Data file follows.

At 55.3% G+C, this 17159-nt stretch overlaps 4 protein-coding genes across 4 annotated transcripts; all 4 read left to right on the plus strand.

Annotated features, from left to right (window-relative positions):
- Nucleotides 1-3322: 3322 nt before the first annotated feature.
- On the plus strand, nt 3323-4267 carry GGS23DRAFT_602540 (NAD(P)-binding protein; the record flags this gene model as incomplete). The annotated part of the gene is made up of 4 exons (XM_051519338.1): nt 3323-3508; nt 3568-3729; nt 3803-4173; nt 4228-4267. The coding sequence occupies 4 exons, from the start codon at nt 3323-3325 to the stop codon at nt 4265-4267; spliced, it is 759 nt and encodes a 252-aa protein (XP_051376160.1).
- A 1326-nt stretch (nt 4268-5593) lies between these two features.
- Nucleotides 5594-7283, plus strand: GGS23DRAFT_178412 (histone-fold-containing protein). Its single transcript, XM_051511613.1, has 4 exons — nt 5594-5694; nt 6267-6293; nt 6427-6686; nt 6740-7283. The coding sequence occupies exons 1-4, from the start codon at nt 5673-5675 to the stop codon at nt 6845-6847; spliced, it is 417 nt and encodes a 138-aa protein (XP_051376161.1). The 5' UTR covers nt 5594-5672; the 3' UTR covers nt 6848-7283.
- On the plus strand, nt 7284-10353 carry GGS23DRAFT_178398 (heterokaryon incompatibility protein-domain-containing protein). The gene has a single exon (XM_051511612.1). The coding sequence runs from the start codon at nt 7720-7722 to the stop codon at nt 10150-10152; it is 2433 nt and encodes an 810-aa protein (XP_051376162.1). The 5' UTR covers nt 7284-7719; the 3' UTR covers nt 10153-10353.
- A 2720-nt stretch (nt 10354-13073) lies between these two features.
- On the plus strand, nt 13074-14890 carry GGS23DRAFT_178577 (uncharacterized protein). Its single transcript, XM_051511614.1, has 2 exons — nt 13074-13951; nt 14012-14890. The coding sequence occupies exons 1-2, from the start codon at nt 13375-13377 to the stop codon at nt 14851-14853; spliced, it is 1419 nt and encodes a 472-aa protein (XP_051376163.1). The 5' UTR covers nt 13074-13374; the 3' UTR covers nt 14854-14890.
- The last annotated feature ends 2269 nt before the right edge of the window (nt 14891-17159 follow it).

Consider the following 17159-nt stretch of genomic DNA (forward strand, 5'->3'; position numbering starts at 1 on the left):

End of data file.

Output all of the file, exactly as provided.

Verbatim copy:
At 55.3% G+C, this 17159-nt stretch overlaps 4 protein-coding genes across 4 annotated transcripts; all 4 read left to right on the plus strand.

Annotated features, from left to right (window-relative positions):
- Nucleotides 1-3322: 3322 nt before the first annotated feature.
- On the plus strand, nt 3323-4267 carry GGS23DRAFT_602540 (NAD(P)-binding protein; the record flags this gene model as incomplete). The annotated part of the gene is made up of 4 exons (XM_051519338.1): nt 3323-3508; nt 3568-3729; nt 3803-4173; nt 4228-4267. The coding sequence occupies 4 exons, from the start codon at nt 3323-3325 to the stop codon at nt 4265-4267; spliced, it is 759 nt and encodes a 252-aa protein (XP_051376160.1).
- A 1326-nt stretch (nt 4268-5593) lies between these two features.
- Nucleotides 5594-7283, plus strand: GGS23DRAFT_178412 (histone-fold-containing protein). Its single transcript, XM_051511613.1, has 4 exons — nt 5594-5694; nt 6267-6293; nt 6427-6686; nt 6740-7283. The coding sequence occupies exons 1-4, from the start codon at nt 5673-5675 to the stop codon at nt 6845-6847; spliced, it is 417 nt and encodes a 138-aa protein (XP_051376161.1). The 5' UTR covers nt 5594-5672; the 3' UTR covers nt 6848-7283.
- On the plus strand, nt 7284-10353 carry GGS23DRAFT_178398 (heterokaryon incompatibility protein-domain-containing protein). The gene has a single exon (XM_051511612.1). The coding sequence runs from the start codon at nt 7720-7722 to the stop codon at nt 10150-10152; it is 2433 nt and encodes an 810-aa protein (XP_051376162.1). The 5' UTR covers nt 7284-7719; the 3' UTR covers nt 10153-10353.
- A 2720-nt stretch (nt 10354-13073) lies between these two features.
- On the plus strand, nt 13074-14890 carry GGS23DRAFT_178577 (uncharacterized protein). Its single transcript, XM_051511614.1, has 2 exons — nt 13074-13951; nt 14012-14890. The coding sequence occupies exons 1-2, from the start codon at nt 13375-13377 to the stop codon at nt 14851-14853; spliced, it is 1419 nt and encodes a 472-aa protein (XP_051376163.1). The 5' UTR covers nt 13074-13374; the 3' UTR covers nt 14854-14890.
- The last annotated feature ends 2269 nt before the right edge of the window (nt 14891-17159 follow it).

Consider the following 17159-nt stretch of genomic DNA (forward strand, 5'->3'; position numbering starts at 1 on the left):